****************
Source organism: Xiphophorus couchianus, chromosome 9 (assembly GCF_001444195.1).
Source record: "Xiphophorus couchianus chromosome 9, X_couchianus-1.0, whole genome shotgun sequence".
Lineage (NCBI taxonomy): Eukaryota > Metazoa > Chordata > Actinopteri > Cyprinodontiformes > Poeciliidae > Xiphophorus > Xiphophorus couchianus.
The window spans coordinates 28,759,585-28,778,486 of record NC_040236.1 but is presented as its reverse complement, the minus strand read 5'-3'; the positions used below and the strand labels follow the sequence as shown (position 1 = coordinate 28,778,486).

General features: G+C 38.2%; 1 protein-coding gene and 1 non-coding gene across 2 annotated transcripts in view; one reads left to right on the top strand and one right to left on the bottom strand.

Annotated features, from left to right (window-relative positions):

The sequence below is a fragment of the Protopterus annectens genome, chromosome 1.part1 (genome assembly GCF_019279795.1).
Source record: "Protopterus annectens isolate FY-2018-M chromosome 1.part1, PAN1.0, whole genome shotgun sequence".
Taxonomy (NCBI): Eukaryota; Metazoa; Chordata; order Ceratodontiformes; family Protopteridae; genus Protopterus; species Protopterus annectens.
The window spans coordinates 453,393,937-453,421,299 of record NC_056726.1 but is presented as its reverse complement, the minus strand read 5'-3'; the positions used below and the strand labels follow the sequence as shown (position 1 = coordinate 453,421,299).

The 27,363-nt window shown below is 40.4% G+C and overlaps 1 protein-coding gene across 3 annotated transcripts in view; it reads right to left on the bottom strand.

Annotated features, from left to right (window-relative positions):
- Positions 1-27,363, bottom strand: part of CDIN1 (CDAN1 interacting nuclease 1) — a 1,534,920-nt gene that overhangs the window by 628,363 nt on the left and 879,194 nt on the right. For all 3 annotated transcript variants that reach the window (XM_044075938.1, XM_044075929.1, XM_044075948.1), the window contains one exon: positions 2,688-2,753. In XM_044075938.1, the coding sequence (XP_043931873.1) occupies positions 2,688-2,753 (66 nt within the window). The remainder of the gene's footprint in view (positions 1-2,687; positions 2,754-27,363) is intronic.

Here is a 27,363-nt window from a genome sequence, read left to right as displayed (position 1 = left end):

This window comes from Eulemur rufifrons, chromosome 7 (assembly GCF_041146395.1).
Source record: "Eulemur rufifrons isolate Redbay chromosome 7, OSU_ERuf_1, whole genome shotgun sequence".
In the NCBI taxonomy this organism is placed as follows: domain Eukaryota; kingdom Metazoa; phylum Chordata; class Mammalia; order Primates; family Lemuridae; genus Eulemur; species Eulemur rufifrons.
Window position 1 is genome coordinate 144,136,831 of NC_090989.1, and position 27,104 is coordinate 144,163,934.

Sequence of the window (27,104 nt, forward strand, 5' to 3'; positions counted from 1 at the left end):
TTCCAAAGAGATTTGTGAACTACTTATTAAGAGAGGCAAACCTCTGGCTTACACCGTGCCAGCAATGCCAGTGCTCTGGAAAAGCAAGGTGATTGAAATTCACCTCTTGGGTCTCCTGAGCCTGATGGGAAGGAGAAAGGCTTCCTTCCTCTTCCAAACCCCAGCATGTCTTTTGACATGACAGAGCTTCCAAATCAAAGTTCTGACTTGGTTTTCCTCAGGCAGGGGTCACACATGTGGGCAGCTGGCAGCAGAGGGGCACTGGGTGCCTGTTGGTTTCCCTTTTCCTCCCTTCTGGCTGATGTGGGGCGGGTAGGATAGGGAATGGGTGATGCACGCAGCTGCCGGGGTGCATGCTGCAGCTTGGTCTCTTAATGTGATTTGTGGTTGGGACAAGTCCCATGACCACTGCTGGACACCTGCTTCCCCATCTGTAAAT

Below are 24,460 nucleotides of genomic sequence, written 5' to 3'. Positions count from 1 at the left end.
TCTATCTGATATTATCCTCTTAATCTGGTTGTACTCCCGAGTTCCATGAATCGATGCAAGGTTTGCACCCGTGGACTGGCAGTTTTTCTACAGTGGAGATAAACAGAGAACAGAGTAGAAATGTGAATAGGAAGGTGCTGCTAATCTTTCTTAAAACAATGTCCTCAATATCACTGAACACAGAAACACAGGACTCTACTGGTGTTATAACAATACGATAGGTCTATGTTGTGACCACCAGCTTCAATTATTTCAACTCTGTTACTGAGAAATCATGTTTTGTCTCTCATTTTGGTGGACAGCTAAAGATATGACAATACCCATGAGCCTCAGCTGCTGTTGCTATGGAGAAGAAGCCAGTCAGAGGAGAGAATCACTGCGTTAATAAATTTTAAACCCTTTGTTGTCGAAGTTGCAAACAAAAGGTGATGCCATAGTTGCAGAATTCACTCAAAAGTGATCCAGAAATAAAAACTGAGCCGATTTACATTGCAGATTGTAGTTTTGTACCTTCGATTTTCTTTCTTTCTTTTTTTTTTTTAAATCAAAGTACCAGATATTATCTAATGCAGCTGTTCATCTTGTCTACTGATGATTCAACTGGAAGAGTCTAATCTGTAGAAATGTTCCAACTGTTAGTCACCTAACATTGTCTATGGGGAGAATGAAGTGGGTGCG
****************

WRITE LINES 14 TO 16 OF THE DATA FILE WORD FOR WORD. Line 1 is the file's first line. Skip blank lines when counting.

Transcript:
Here is a 27,363-nt window from a genome sequence, read left to right as displayed (position 1 = left end):

This window comes from Eulemur rufifrons, chromosome 7 (assembly GCF_041146395.1).
Source record: "Eulemur rufifrons isolate Redbay chromosome 7, OSU_ERuf_1, whole genome shotgun sequence".